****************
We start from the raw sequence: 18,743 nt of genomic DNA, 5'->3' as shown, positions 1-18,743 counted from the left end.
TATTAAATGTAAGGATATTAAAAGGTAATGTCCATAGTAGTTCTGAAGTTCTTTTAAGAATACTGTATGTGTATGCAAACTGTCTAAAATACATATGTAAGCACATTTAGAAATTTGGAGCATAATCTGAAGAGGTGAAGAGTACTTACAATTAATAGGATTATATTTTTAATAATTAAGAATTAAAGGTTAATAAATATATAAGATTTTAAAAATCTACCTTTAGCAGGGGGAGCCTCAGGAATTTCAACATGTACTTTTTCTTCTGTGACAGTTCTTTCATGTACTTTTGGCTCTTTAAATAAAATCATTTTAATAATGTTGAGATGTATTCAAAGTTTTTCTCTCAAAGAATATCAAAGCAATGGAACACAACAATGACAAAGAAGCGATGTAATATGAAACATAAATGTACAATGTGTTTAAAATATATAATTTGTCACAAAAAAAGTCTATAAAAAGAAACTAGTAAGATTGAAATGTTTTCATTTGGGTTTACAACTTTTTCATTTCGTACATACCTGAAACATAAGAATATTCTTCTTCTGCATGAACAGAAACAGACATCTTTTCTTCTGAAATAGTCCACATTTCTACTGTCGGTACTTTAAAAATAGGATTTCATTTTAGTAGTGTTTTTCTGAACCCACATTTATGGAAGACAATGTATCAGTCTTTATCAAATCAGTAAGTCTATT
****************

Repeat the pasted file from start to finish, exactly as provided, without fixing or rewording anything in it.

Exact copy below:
We start from the raw sequence: 18,743 nt of genomic DNA, 5'->3' as shown, positions 1-18,743 counted from the left end.
TATTAAATGTAAGGATATTAAAAGGTAATGTCCATAGTAGTTCTGAAGTTCTTTTAAGAATACTGTATGTGTATGCAAACTGTCTAAAATACATATGTAAGCACATTTAGAAATTTGGAGCATAATCTGAAGAGGTGAAGAGTACTTACAATTAATAGGATTATATTTTTAATAATTAAGAATTAAAGGTTAATAAATATATAAGATTTTAAAAATCTACCTTTAGCAGGGGGAGCCTCAGGAATTTCAACATGTACTTTTTCTTCTGTGACAGTTCTTTCATGTACTTTTGGCTCTTTAAATAAAATCATTTTAATAATGTTGAGATGTATTCAAAGTTTTTCTCTCAAAGAATATCAAAGCAATGGAACACAACAATGACAAAGAAGCGATGTAATATGAAACATAAATGTACAATGTGTTTAAAATATATAATTTGTCACAAAAAAAGTCTATAAAAAGAAACTAGTAAGATTGAAATGTTTTCATTTGGGTTTACAACTTTTTCATTTCGTACATACCTGAAACATAAGAATATTCTTCTTCTGCATGAACAGAAACAGACATCTTTTCTTCTGAAATAGTCCACATTTCTACTGTCGGTACTTTAAAAATAGGATTTCATTTTAGTAGTGTTTTTCTGAACCCACATTTATGGAAGACAATGTATCAGTCTTTATCAAATCAGTAAGTCTATT